An Artist of the Floating World - Kazuo Ishiguro
A fine novel. The first book I've read by Ishiguro, and now I know what the fuss is about.

The most notable thing about it is the subtlety of the telling. For one thing, even though a major part of its subject matter is the brutal military dictatorship of Imperial Japan, Ishiguro doesn't sensationalize, in fact he understates. With a single exception, every scene represents people strolling in a garden, at dinner, in a teahouse, etc. -- talking. (In fact, the narrator Ono was very sheltered, it seems, but such unpleasantness as he encountered he is very reluctant to talk about.) And the conversations are full of subtext. They are the sort of dialog from which the reader can infer much about the relationships of the characters, but you're still left guessing in many cases. Ono gives his opinions in the narration, but his way of telling things tends to be indirect, and the reader puzzles over how well his perceptions match up with other people's, what he really thinks at the time he's talking, what he really thought at the times he talks about.

I know there's a lot more food for thought in this book than I picked up on from one reading. I definitely will reread it sometime. I'm still mulling over my reactions to the ending. Ono is willing to "accept responsibility" for his participation in imperialist propaganda campaigns, but how much, exactly, is he accepting? He states several times that he now sees that what he did was a mistake, but is he just saying that because he thought it would be good for the country, but instead led to them being destroyed by war? He can't be unaware of the very brutal nature, from the top to the bottom, of the dictatorship he supported -- by his own account of Kuroda's arrest, he was naive at the time, but that incident if nothing else had to wise him up. Most people would call that regime not just "mistaken" but morally wrong. I'm not sure whether Ono sees that -- sure, he personally didn't do any of the bad stuff (by his own account he didn't intend to have Kuroda arrested), but he accepts that he was an integral part of it, so therefore he flinches from condemning the moral wrong of the regime he was part of, I think. He's more interested in analyzing why he did what he did. With that context, the optimism of the last chapter is shadowed a little.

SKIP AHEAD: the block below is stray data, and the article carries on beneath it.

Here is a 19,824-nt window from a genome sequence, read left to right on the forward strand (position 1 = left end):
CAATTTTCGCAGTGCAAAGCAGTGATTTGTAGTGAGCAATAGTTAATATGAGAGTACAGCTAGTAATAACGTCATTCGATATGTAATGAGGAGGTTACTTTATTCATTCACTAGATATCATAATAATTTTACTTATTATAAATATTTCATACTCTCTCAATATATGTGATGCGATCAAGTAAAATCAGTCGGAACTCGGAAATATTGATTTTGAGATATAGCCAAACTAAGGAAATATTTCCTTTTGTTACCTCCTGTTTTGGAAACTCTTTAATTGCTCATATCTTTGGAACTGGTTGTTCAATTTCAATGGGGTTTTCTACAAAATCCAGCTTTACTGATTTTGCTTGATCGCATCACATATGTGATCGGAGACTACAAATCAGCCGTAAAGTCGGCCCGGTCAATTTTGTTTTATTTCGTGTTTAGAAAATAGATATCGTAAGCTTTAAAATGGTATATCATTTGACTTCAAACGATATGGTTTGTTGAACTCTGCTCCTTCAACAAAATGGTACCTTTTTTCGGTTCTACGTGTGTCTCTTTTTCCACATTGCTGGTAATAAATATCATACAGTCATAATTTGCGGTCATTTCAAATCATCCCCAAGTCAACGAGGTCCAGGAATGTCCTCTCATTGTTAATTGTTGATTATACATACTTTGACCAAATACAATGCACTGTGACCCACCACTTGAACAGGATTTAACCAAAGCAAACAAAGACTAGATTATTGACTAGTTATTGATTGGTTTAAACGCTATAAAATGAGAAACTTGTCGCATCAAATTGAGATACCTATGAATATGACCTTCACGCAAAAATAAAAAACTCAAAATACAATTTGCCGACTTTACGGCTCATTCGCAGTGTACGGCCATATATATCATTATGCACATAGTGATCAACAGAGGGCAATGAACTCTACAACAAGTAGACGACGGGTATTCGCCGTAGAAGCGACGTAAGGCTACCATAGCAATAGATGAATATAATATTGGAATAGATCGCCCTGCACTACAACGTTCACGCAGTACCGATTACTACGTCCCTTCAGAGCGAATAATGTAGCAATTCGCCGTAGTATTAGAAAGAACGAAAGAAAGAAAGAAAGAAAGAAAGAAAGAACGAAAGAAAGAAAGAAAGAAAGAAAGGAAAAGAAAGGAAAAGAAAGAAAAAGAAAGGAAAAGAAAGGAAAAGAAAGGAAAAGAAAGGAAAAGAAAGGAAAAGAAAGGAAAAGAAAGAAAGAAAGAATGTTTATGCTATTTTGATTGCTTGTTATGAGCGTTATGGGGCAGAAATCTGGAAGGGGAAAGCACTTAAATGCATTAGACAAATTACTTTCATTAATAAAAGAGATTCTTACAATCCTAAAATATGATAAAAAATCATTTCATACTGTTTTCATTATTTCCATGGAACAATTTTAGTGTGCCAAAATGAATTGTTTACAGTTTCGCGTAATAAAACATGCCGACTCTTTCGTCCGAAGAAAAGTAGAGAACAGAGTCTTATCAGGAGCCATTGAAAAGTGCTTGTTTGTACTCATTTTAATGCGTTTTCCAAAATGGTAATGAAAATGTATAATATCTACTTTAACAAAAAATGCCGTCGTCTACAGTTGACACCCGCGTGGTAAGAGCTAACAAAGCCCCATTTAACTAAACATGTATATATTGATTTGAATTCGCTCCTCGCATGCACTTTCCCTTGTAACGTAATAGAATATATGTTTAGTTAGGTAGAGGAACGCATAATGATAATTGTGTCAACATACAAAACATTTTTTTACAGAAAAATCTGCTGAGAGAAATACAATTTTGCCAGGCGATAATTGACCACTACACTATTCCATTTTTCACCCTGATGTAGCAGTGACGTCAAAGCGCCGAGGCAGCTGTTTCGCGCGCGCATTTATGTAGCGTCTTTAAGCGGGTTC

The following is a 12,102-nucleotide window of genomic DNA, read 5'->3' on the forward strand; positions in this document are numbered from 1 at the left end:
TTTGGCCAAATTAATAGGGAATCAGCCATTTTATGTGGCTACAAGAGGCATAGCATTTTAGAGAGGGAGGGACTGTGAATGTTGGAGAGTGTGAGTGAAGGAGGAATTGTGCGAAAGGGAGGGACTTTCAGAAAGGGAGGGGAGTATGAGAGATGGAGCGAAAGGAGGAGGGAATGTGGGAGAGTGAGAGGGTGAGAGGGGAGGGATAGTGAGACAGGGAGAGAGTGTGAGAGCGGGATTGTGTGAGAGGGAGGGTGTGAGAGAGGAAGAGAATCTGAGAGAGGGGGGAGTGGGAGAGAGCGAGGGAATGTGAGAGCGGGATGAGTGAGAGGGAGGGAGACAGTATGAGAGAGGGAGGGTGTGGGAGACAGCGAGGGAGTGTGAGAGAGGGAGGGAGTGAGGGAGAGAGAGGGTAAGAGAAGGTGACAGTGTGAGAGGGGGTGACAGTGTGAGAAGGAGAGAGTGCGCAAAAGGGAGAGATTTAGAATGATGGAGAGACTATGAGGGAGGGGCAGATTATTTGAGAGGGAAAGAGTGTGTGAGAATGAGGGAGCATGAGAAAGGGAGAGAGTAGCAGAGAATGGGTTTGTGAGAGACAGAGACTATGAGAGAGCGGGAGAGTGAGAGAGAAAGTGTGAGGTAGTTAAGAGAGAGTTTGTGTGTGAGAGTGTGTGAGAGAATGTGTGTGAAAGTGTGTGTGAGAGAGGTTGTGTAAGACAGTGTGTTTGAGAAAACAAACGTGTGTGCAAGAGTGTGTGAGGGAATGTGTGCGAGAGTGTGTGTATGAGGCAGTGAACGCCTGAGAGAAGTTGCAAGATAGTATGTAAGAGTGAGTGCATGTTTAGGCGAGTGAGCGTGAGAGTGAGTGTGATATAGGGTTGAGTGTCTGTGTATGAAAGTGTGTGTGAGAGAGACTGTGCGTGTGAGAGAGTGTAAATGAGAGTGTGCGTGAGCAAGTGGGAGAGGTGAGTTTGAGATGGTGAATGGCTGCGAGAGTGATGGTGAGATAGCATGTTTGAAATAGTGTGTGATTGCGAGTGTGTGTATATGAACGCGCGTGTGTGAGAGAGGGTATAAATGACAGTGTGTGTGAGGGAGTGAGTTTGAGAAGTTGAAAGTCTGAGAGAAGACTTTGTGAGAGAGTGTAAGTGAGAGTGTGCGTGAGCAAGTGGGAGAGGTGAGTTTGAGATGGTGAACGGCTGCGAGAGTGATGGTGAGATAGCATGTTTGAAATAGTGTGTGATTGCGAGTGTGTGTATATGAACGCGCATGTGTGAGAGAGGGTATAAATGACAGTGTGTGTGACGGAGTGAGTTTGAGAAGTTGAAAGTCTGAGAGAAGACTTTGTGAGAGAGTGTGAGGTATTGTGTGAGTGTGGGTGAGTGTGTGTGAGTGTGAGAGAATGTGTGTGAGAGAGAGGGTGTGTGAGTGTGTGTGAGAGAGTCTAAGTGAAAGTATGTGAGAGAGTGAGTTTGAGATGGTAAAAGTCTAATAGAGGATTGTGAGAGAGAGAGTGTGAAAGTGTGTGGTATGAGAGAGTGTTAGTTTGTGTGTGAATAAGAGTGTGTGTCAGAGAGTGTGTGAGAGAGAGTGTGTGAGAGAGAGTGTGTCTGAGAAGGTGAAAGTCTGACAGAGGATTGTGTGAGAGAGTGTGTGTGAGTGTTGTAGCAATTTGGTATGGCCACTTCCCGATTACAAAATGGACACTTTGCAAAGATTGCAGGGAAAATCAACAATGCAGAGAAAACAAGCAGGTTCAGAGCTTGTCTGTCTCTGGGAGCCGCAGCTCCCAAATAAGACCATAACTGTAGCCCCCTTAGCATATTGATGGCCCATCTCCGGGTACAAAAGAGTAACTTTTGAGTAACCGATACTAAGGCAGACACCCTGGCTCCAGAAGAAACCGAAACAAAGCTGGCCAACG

But I think I see what gives Ono cause for optimism. He has been talking about how much satisfaction it gives him that he always did what he thought he should do at the time, that he lived up to his own ambitions. The cause that he put his energy in the service of is now condemned, but he says (I think) that that doesn't really matter -- it was doing his best, in itself, that was important, not what in particular he worked for. He sees the young generation with many of the same drives, but in a very different context. He thinks they may achieve great things -- their striving is one constant in a world that is rapidly becoming completely unfamiliar to him.

Do you share Ono's (and, perhaps, Ishiguro's) universalism? I for one don't know.